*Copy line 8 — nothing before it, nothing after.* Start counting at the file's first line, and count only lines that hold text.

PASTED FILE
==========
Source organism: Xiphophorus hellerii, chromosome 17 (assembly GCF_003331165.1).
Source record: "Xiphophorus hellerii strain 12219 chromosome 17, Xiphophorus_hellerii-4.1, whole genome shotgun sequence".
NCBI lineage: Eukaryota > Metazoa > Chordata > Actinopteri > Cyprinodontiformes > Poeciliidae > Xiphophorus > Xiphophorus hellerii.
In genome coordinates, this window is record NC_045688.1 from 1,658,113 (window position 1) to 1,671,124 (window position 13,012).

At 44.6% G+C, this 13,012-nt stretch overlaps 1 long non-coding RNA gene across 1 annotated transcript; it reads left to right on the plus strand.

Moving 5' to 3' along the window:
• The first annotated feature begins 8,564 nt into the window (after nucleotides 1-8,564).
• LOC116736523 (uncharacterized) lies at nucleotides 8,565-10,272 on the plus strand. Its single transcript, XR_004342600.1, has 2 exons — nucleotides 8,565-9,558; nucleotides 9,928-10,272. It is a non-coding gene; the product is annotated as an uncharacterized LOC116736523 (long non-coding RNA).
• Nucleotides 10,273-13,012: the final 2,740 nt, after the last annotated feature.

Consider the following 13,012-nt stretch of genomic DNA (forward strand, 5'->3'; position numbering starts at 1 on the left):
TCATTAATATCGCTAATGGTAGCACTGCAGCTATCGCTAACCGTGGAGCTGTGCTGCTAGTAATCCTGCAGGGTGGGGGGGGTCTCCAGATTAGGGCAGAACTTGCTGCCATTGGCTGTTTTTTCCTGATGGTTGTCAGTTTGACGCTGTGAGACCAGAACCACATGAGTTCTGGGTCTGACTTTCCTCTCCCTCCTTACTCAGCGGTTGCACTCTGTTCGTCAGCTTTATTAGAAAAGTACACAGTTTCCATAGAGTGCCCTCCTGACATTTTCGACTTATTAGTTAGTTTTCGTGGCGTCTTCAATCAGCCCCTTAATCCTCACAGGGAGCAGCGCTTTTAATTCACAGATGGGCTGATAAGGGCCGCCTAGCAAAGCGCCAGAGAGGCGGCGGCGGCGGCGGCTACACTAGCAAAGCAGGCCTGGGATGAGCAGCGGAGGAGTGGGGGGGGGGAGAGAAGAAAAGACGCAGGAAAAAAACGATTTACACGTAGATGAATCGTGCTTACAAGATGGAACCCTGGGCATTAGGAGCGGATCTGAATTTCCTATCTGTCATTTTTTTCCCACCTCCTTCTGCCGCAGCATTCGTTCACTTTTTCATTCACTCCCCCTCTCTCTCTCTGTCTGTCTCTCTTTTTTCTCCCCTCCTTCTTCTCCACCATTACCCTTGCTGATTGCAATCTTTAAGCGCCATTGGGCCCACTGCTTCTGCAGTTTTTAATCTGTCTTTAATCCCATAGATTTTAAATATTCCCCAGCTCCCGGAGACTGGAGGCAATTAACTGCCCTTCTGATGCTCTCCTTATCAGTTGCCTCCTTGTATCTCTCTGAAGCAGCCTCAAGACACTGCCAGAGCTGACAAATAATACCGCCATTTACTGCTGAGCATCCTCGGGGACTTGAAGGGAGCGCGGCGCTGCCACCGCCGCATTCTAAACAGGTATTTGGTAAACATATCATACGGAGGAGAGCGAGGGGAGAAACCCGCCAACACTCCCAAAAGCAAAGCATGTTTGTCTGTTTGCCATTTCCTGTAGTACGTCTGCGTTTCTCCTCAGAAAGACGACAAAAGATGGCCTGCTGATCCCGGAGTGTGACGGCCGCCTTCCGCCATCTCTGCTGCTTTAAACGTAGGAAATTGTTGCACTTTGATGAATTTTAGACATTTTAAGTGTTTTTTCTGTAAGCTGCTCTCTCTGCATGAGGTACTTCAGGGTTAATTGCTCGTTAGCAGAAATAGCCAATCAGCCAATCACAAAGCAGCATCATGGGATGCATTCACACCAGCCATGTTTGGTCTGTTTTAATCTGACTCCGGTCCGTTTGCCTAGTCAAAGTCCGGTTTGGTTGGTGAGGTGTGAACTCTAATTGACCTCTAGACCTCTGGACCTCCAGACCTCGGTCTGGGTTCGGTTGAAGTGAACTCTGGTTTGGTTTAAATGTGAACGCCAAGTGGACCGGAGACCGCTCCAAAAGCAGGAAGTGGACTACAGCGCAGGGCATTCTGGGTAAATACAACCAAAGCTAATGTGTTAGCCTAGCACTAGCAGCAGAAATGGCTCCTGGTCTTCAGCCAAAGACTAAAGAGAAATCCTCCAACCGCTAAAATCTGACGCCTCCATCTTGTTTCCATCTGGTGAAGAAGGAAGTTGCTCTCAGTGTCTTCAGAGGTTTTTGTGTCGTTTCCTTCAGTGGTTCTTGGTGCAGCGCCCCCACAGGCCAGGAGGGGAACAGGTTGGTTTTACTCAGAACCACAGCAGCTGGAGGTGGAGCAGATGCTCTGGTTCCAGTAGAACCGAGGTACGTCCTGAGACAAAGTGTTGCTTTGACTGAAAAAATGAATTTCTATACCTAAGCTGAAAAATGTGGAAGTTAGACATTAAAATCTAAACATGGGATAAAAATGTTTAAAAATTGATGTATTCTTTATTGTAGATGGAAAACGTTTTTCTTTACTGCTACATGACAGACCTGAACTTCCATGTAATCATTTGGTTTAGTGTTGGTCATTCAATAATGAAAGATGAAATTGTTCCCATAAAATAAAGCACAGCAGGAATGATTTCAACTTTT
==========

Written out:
• LOC116736523 (uncharacterized) lies at nucleotides 8,565-10,272 on the plus strand. Its single transcript, XR_004342600.1, has 2 exons — nucleotides 8,565-9,558; nucleotides 9,928-10,272. It is a non-coding gene; the product is annotated as an uncharacterized LOC116736523 (long non-coding RNA).